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CROSS Safety Report

Inadequate structural design for domestic properties

Report ID: 703 Published: 1 January 2018 Region: CROSS-UK

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Overview

A reporter has recently been asked to redesign several projects for domestic extensions/alterations, where two structural problems were found.

Key Learning Outcomes

For all built environment professionals:

  • It is important to recognise and know the boundaries of your expertise and work within the limits of your competence

  • Be aware that Health and Safety legislation places duties on individuals as well as companies to ensure that they do not put people at risk of harm

Full Report

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A reporter has recently been asked to redesign several projects for domestic extensions/alterations, where the original design and drawings were produced by another organisation for structural beams, columns, and masonry piers/walls. According to the reporter, two problems were found. In one case the full lateral restraint for a structural member had been assumed where no restraint was present, so the member could have failed in buckling.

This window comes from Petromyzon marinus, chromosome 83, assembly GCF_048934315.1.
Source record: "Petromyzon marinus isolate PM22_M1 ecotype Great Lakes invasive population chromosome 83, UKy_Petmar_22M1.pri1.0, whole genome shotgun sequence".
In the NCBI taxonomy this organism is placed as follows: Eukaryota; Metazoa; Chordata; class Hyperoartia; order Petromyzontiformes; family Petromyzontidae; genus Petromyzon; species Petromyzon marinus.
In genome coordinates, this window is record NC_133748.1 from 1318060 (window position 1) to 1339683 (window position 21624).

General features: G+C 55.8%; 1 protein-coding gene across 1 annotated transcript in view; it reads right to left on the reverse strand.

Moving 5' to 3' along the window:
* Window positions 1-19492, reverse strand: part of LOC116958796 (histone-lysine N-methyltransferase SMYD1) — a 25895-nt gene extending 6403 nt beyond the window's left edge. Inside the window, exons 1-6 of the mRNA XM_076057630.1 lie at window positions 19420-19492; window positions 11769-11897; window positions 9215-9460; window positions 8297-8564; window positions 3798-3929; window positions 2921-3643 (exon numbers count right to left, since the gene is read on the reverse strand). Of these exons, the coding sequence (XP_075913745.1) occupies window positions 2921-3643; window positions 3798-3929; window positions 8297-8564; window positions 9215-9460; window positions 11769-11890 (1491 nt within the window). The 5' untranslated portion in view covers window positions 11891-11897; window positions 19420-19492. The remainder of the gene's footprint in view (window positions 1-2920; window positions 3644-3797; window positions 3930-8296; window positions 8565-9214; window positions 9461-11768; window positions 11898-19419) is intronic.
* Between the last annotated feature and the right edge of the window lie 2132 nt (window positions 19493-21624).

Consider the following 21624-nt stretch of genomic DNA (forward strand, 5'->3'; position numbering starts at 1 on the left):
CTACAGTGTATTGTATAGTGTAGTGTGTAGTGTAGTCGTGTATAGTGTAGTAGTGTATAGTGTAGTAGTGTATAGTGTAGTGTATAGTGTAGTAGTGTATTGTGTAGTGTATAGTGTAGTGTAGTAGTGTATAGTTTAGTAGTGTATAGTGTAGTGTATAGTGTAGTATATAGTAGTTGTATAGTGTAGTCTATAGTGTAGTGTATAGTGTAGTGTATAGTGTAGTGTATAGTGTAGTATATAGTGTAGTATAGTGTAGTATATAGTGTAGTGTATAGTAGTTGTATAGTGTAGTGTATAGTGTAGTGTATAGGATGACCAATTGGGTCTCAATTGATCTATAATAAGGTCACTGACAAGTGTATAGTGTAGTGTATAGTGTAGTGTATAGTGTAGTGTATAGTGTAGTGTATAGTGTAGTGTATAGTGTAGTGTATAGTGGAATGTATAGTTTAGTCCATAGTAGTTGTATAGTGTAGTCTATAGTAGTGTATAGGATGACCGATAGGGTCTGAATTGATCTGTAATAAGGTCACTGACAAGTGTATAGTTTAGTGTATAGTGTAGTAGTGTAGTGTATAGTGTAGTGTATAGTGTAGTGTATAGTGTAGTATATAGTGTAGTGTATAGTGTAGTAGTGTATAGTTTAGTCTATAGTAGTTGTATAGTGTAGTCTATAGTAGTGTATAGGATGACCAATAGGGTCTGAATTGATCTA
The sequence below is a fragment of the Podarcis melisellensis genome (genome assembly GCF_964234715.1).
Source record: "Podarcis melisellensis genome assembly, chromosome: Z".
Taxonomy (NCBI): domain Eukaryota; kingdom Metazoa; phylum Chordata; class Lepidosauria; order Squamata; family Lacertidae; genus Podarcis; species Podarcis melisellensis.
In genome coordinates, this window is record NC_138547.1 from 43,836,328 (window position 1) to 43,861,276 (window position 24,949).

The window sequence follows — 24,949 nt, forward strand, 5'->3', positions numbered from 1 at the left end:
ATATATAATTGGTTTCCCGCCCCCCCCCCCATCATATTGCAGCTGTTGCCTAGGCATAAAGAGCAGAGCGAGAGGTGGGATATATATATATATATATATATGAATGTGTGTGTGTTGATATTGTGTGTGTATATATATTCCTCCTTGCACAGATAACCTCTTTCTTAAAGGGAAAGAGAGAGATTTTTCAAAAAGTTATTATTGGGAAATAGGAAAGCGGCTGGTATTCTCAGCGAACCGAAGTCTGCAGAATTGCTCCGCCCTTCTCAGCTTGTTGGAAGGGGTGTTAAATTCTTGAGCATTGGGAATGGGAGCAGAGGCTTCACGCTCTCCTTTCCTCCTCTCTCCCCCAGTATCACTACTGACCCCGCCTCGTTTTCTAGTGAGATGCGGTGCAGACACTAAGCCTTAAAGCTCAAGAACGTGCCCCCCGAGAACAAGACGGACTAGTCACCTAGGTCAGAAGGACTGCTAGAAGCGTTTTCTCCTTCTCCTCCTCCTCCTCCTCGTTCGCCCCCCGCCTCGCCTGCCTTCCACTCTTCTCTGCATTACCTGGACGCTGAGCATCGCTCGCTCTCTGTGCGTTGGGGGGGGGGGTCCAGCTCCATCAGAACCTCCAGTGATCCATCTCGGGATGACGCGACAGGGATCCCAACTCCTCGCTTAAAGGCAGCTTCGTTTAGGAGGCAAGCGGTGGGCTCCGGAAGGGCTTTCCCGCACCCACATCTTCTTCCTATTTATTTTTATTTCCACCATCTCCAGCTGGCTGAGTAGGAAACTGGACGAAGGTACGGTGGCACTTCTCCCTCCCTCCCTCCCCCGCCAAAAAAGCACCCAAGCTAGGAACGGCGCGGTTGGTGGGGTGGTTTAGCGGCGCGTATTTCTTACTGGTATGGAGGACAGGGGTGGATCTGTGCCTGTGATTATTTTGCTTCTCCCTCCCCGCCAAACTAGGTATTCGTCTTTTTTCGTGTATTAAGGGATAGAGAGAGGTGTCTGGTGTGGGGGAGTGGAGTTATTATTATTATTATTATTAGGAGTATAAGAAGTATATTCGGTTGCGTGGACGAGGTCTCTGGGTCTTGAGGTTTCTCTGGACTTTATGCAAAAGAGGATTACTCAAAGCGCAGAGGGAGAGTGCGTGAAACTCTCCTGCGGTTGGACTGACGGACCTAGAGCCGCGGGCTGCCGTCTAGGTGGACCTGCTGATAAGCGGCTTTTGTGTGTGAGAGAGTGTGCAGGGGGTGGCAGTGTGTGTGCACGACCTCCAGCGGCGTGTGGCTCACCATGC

On another occasion, the design had specified double beams of different sizes to support the two leaves of a cavity wall but did not specify which leaf each beam was designed to support. The reporter believes that the designer is not competent to be carrying out such work and is concerned that building control did not spot any of the errors, especially as the original designer's specification of structural elements stated, 'beam and columns sizes to be confirmed with building control officer (BCO) prior to installation'.

Expert Panel Comments

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A designer has the responsibility to design his own work, not building control. It is simply not acceptable to make the statement that the BCO should confirm it. Building control bodies are under extreme pressure on fees, and are not on site all the time, so it is not a surprise that they miss things on occasion. A competent contractor would have queried any design that was not clear in its intent.

The report is another reminder that the issues of stability and support are poorly dealt with in domestic construction. There must be better competency in domestic design and in construction works. Failures are not usually on a catastrophic scale but can be costly, time consuming, have safety implications, and bring reputational risk.

Health and Safety legislation places duties on individuals as well as companies to ensure that they don’t put people at risk of harm. In the most serious of cases, and where a death results, this can amount to gross negligence manslaughter. There have been cases where, following collapse, designers have been prosecuted as individuals. Penalties can include prison sentences.

Health and Safety legislation places duties on individuals as well as companies to ensure that they don’t put people at risk of harm

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